On close to 100 7-day canoe adventures around the Bowron Lake canoe circuit, we all shared our stories, each learning from each other.
For 35 years I guided adventures for people of all ages; from teenagers to those in their 80’s. Each tour included photographic instruction (formally and informally), always my primary passion along with the adventures themselves. I was living my dream.
The year 2003 was a transitional year for me. I met two people who quickly began to influence my life.
Rita has been my companion in the mountains for over 20 years.
Rita Giesbrecht became my new partner in life; not only exploring the back country with me, but contributing from a literary and critical thinking perspective. With the world swiftly moving toward digital expression, it was time to re-evaluate my direction as a photographer and publisher. We began what is called the “Legacy Book Series” which would change my tourism books to educational books; they would combine art with science. They would combine a Sense of Place with a Value of Place.
Mike reflects on the story of Gaia
I also met Mike Duffy, a director of the Grasslands Conservation Council of BC, who ended up paddling in the bow of my canoe on a 7-day canoe tour. During that time, he slowly convinced me to photograph and publish a book about the grasslands; a fragile and endangered landscape that has nourished people since the beginning of time. From a business perspective, I was hesitant. How would a book about unknown and un-sexy grasslands compete with those of BC’s spectacular snow-capped mountains and breaching whales?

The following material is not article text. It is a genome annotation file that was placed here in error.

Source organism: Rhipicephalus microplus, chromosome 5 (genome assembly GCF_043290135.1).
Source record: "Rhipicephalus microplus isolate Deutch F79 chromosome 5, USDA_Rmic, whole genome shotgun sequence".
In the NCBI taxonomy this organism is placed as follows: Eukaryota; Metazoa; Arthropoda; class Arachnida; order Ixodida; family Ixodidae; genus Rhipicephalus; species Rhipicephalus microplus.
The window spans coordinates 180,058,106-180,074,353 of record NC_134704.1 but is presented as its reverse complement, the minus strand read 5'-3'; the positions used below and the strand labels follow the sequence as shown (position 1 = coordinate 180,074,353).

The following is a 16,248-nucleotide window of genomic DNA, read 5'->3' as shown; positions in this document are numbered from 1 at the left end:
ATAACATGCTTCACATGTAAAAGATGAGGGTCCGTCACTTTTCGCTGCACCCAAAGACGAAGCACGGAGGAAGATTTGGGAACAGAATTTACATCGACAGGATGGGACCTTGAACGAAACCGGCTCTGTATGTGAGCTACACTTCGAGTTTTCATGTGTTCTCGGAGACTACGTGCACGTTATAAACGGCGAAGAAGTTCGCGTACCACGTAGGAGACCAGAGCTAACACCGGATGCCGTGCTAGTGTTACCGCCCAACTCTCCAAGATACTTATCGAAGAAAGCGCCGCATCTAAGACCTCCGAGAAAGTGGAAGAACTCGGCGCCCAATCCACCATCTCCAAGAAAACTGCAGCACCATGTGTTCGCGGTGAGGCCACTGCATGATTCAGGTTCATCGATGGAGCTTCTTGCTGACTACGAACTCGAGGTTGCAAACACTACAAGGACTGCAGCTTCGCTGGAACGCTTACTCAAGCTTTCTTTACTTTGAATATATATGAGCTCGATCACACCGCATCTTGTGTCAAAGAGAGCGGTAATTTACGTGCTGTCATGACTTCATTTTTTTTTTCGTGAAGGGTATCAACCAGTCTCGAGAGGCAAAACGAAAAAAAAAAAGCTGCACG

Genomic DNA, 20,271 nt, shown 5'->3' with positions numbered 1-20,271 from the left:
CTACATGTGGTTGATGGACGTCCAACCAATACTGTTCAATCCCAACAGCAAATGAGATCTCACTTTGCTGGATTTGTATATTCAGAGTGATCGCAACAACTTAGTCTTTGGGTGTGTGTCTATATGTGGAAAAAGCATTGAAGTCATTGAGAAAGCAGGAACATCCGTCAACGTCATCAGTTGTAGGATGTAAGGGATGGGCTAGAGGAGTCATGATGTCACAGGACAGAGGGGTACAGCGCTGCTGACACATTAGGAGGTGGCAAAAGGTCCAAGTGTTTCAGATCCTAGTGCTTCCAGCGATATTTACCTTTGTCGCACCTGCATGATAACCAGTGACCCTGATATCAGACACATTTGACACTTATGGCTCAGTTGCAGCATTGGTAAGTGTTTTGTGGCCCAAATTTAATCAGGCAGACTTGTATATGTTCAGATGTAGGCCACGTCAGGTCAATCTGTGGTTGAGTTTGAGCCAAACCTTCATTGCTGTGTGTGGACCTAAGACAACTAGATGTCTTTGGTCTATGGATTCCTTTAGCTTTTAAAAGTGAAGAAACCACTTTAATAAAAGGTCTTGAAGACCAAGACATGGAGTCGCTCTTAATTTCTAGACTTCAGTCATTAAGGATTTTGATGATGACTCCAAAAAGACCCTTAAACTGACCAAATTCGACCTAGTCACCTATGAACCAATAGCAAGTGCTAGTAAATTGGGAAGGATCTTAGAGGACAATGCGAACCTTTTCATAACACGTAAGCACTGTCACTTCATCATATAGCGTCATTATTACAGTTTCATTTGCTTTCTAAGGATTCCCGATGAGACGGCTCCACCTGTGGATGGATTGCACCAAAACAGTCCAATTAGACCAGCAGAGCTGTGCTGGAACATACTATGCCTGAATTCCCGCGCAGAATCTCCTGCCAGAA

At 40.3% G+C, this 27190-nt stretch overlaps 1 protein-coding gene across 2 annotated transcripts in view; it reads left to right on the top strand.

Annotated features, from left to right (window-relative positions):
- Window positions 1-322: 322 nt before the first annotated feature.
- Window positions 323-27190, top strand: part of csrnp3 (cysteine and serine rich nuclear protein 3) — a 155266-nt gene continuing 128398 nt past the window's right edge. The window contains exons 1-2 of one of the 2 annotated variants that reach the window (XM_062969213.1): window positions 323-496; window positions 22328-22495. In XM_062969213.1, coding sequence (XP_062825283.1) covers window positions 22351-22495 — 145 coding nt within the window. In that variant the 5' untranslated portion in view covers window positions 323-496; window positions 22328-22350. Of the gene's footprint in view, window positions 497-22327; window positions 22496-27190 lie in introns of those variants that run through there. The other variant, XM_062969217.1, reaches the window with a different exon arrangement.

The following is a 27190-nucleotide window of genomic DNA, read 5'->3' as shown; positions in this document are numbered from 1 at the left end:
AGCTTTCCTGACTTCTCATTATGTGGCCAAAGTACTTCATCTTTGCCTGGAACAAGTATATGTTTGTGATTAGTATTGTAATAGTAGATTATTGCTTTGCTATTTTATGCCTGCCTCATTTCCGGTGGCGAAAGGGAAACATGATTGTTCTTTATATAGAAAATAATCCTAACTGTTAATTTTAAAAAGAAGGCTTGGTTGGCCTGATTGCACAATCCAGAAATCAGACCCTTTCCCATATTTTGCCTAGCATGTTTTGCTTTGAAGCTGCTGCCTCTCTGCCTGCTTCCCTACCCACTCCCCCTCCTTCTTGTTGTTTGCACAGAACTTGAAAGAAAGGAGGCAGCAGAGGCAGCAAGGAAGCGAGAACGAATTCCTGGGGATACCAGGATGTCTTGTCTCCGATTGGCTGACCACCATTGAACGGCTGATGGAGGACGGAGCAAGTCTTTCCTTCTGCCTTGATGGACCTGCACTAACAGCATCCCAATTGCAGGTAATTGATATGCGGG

With the idea of developing a larger audience, I began this Newsletter; to bolster interest in my photographic adventures, and to honour the value of old-growth grasslands. Starting with 50 friends, the Newsletter has grown to several thousand, and has played a huge role in my life as a publisher, photographer, and most recently, workshop instructor.
With heavy packs, Rita and Mike traverse the Itcha volcano.
Rita has been my constant companion and editor throughout this literary journey. Mike is a towering personality and intellect, who has never slowed down, or allowed me to; his contributions are indefinable, and invaluable. He joined us on all our photographic expeditions and is integral to them. The Legacy Series of books in which Rita and Mike played such a major role include: Spirit in the Grass, The Bowron Lakes, Flyover, Motherstone, and The Cariboo Chilcotin Coast.